National Medical Commission Bill 2019: Why doctors are opposing it?

National Medical Commission Bill, 2019 was recently passed in the Rajya Sabha. This bill is under public scrutiny due to its vague and unclear provisions, underrepresentation of the medical community and for not being student-friendly.

What is National Medical Commission Bill, 2019?

  • National Medical Commission bill, 2019 if passed in the parliament, will repeal the existing Indian Medical Council Act, 1956.
  • An earlier version of this bill was introduced in the previous Lok Sabha.
  • This version was sent to the Parliamentary Standing Committee on Health and Family Welfare.
  • However, due to the dissolution of that Lok Sabha, it lapsed.
  • In the current session of the parliament, the revised National Medical Commission Bill, 2019 was reintroduced in the Lok Sabha.
  • After the lower house passed it, it was introduced in the Rajya Sabha with two amendments.
  • Now, this revised bill needs to be passed in the Lok Sabha for it to be implemented.

Why should the Indian Medical Council Act, 1956 needs to be repealed?

  • The Medical Council of India was established in the year 1934 under the Indian Medical Council Act, 1933.
  • Later, the Indian Medical Council Act, 1956 was passed in the parliament to repeal and replace the Indian Medical Council Act, 1933.
  • Under the Indian Medical Council Act, 1956 the MCI has the following functions:
  1. Establishment and maintenance of uniformity in undergraduate medical education.
  2. Accreditation of the medical colleges.
  3. Recognition of medical qualifications granted by University or the UGC in medical institutions in India.
  4. Recognition of foreign medical qualifications in India.
  5. Monitoring Postgraduate medical education in the medical colleges accredited by it.
  6. Registration of the qualified doctors practising in India and maintaining the Indian Medical Register.
  • In short, MCI is a regulatory body in charge of the medical education and practice of India.
  • However, MCI faced widespread criticism on the following:
  1. Corruption
  2. Lacks accountability
  3. Opaque accreditation
  4. Not on par with the time
  • The MCI was accused of accepting bribes from the medical colleges to hasten the accreditation process.
  • This, in turn, compromises the legitimacy of the medical colleges and the quality of medical practices.
  • The Yashpal Committee and the National Knowledge Commission had recommended the separation of the regulation of medical education and medical practice.
  • Also, MCI is solely run by elected doctors. It is essential to include other professionals to ensure that this regulatory body encompasses the wide-ranging concerns of the medical field.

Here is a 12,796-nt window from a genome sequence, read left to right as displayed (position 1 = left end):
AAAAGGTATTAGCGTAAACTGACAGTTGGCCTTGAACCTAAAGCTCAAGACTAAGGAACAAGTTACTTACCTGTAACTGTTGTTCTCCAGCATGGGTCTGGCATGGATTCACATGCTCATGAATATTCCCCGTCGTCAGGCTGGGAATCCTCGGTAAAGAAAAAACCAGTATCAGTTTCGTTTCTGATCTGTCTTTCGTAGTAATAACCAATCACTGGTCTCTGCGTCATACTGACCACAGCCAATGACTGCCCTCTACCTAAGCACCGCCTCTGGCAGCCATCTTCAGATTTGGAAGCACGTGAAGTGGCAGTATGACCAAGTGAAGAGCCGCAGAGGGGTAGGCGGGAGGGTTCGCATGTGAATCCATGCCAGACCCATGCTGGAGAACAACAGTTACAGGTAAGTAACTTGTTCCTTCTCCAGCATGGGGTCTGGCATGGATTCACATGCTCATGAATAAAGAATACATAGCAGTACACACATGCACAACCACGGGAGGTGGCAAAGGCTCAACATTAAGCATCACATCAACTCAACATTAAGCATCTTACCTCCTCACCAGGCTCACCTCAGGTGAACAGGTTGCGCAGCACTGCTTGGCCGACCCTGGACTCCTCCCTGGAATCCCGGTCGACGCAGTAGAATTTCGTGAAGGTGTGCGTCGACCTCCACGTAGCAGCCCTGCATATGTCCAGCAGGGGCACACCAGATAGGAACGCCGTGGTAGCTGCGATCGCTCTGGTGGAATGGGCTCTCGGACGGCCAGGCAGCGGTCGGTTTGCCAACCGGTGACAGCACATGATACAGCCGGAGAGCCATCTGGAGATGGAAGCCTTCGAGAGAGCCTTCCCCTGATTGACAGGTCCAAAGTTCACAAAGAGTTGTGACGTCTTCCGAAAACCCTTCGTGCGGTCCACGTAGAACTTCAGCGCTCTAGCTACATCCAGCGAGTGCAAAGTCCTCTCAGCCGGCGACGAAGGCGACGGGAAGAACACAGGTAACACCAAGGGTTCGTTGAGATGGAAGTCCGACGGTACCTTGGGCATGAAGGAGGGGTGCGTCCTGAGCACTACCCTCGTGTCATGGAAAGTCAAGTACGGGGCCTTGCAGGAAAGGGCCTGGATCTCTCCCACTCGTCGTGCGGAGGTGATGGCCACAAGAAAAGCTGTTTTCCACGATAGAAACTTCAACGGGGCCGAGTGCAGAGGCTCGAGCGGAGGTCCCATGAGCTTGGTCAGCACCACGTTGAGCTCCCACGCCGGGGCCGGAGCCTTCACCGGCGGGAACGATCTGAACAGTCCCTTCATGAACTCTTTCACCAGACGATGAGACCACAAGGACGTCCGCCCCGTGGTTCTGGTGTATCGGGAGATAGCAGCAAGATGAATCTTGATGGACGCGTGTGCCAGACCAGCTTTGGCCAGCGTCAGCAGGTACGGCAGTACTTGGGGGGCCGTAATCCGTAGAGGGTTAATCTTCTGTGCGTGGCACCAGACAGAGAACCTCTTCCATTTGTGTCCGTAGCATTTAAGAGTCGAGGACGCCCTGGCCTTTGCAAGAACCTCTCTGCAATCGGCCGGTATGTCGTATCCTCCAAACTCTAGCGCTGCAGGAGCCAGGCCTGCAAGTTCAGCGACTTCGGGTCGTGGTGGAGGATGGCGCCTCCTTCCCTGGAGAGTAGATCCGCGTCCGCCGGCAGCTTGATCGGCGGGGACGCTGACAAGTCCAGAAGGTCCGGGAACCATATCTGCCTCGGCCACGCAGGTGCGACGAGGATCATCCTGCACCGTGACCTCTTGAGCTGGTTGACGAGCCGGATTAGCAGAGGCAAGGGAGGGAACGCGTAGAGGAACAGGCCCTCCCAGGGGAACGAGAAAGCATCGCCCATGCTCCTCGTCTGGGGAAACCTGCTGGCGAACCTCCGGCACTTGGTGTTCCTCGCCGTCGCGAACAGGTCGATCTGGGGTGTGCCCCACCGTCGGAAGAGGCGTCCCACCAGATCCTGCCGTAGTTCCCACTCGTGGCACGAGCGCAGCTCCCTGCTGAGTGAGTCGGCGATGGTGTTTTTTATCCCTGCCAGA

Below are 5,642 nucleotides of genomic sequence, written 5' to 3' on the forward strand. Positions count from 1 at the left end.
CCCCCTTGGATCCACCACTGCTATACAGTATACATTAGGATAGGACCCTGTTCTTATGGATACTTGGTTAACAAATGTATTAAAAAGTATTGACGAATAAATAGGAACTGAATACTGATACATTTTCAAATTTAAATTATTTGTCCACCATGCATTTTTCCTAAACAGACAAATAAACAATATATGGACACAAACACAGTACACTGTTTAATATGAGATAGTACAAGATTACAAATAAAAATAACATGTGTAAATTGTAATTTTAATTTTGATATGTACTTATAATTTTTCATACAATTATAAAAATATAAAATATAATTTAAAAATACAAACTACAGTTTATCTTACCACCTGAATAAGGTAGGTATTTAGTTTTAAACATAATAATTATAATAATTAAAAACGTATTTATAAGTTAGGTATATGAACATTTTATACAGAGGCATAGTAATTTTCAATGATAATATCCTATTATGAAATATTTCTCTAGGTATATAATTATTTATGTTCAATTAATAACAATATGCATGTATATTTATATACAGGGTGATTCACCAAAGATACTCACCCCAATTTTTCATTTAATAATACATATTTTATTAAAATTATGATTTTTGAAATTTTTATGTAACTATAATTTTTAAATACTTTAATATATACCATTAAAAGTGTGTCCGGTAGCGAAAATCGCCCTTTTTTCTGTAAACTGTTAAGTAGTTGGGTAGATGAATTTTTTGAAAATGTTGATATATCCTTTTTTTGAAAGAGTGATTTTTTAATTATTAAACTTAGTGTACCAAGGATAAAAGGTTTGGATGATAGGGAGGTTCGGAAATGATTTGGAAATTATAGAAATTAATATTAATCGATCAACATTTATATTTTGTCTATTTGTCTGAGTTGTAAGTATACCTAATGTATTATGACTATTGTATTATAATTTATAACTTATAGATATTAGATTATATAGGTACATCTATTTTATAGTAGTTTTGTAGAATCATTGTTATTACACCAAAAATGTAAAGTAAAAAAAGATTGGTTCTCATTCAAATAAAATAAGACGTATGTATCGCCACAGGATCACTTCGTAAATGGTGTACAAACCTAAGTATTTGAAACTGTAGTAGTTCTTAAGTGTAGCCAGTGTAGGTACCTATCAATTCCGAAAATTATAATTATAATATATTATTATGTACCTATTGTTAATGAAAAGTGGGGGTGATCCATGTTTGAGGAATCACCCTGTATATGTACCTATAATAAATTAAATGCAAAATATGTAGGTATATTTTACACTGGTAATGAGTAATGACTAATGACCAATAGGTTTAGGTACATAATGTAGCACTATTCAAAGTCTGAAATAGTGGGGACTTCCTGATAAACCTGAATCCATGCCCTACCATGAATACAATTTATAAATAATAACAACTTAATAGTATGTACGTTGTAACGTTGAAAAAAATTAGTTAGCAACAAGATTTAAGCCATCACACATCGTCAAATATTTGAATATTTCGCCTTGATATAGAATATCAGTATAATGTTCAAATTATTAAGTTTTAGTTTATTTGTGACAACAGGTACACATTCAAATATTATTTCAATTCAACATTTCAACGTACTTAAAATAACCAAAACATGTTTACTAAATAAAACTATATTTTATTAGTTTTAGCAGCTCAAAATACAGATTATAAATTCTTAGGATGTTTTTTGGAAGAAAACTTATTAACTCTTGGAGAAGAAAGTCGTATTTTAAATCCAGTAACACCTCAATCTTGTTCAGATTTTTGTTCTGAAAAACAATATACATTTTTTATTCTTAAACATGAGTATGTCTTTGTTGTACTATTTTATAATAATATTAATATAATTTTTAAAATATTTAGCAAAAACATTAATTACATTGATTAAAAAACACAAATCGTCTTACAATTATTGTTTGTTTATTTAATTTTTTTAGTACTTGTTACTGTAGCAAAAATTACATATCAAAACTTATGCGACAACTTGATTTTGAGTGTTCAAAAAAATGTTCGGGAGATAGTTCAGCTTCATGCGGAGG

What are the provisions of the bill?

  • National Medical Commission Bill, 2019 seeks to replace MCI with the Nation Medical Commission.
  • As per the bill, the National Medical Commission is in charge at the Central level, while State Medical Councils will be established at the state level.
  • In the previous act, MCI is an autonomous body that has two-third of its members directly elected by the medical fraternity, while National Medical Commission under the new bill will have 25 members who are nominated by the Central government.
  • As per the bill, the functions of the NMC include:
  1. Regulation of the medical institutions and professionals across the country.
  2. Determining the requirements for the health-care related infrastructure and manpower.
  3. NMC must provide a framework to determine the fees for up to 50% of seats in the private medical institutions and deemed universities.
  4. Coordination with the State Medical Councils.
  • This bill establishes four autonomous bodies under the NMC. They are as follows:
  1. Under-Graduate Medical Education Board (UGME): It is in charge of monitoring and setting standards to medical education at the undergraduate level.
  2. Post-Graduate Medical Education Board (PGME): It is in charge of monitoring and setting standards to medical education at the post-graduate level.
  3. Medical Assessment and Rating Board (MARB): It is in charge of inspection of the medical institutions and rating them according to their performance and infrastructure. It also has the power to levy fines on the medical institutions if they are not on par the minimum standards of the UGME and PGME. This autonomous body is also in charge of permitting the establishment of new medical colleges, courses or increasing the number of seats.